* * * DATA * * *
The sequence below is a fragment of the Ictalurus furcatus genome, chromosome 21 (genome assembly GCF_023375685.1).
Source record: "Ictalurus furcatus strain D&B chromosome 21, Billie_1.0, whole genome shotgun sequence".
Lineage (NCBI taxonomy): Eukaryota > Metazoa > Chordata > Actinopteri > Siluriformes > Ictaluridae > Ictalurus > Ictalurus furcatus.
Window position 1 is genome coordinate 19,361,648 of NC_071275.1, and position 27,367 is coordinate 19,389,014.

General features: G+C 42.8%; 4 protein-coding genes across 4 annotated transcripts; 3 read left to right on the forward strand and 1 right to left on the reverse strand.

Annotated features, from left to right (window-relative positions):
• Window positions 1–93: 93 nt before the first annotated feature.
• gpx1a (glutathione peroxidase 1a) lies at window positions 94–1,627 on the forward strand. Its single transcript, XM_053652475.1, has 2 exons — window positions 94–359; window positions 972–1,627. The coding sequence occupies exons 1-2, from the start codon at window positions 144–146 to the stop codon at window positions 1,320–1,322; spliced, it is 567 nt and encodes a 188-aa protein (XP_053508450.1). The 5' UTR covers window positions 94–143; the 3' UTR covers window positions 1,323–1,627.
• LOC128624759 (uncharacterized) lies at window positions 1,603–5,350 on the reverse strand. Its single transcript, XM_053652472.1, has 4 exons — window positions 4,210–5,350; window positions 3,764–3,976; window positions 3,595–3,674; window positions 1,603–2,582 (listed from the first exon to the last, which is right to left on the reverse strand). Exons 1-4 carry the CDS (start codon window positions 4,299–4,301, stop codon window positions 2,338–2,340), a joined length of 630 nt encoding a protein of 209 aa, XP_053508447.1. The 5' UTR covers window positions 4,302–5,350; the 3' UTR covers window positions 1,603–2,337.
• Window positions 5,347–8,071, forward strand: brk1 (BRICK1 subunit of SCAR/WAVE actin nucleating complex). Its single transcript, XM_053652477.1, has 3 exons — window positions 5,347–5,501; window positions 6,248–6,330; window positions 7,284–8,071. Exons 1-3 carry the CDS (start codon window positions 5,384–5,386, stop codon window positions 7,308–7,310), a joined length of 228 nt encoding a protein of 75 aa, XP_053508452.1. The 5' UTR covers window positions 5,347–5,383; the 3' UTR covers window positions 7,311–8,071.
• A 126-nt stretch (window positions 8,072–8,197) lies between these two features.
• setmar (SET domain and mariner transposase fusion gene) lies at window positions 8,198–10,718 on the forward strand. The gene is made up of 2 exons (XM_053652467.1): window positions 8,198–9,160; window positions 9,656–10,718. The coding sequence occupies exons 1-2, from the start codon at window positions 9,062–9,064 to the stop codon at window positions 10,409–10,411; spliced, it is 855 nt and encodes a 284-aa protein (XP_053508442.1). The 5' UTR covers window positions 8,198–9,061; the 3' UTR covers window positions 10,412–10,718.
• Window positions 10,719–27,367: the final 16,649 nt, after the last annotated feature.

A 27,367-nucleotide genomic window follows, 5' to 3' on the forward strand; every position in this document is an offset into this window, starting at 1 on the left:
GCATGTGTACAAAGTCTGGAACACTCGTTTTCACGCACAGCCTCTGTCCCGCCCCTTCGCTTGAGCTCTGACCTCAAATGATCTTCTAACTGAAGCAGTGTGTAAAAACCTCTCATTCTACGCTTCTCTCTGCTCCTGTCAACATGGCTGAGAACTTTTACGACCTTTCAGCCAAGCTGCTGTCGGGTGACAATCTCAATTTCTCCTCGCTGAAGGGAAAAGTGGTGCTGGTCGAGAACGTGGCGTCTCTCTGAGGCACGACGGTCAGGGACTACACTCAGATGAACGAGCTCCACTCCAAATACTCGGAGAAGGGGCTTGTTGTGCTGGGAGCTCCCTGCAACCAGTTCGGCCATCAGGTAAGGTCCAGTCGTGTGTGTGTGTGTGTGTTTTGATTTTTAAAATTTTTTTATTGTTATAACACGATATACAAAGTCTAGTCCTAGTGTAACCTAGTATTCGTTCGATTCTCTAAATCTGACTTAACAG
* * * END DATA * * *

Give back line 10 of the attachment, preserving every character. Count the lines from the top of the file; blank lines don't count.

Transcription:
• Window positions 5,347–8,071, forward strand: brk1 (BRICK1 subunit of SCAR/WAVE actin nucleating complex). Its single transcript, XM_053652477.1, has 3 exons — window positions 5,347–5,501; window positions 6,248–6,330; window positions 7,284–8,071. Exons 1-3 carry the CDS (start codon window positions 5,384–5,386, stop codon window positions 7,308–7,310), a joined length of 228 nt encoding a protein of 75 aa, XP_053508452.1. The 5' UTR covers window positions 5,347–5,383; the 3' UTR covers window positions 7,311–8,071.